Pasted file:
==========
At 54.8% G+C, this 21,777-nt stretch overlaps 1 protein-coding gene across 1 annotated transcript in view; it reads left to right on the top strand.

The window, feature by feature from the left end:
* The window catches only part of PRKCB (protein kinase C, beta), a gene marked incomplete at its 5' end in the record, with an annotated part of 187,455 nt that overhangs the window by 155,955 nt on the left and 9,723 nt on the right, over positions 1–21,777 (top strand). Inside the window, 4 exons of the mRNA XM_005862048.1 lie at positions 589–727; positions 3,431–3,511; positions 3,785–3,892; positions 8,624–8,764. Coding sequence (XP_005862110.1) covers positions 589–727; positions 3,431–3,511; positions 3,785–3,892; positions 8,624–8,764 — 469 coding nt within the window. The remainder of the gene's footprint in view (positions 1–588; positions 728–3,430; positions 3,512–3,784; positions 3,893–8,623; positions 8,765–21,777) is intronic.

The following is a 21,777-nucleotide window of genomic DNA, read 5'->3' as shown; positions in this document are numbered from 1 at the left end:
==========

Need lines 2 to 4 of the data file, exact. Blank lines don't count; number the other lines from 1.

The window, feature by feature from the left end:
* The window catches only part of PRKCB (protein kinase C, beta), a gene marked incomplete at its 5' end in the record, with an annotated part of 187,455 nt that overhangs the window by 155,955 nt on the left and 9,723 nt on the right, over positions 1–21,777 (top strand). Inside the window, 4 exons of the mRNA XM_005862048.1 lie at positions 589–727; positions 3,431–3,511; positions 3,785–3,892; positions 8,624–8,764. Coding sequence (XP_005862110.1) covers positions 589–727; positions 3,431–3,511; positions 3,785–3,892; positions 8,624–8,764 — 469 coding nt within the window. The remainder of the gene's footprint in view (positions 1–588; positions 728–3,430; positions 3,512–3,784; positions 3,893–8,623; positions 8,765–21,777) is intronic.

The following is a 21,777-nucleotide window of genomic DNA, read 5'->3' as shown; positions in this document are numbered from 1 at the left end: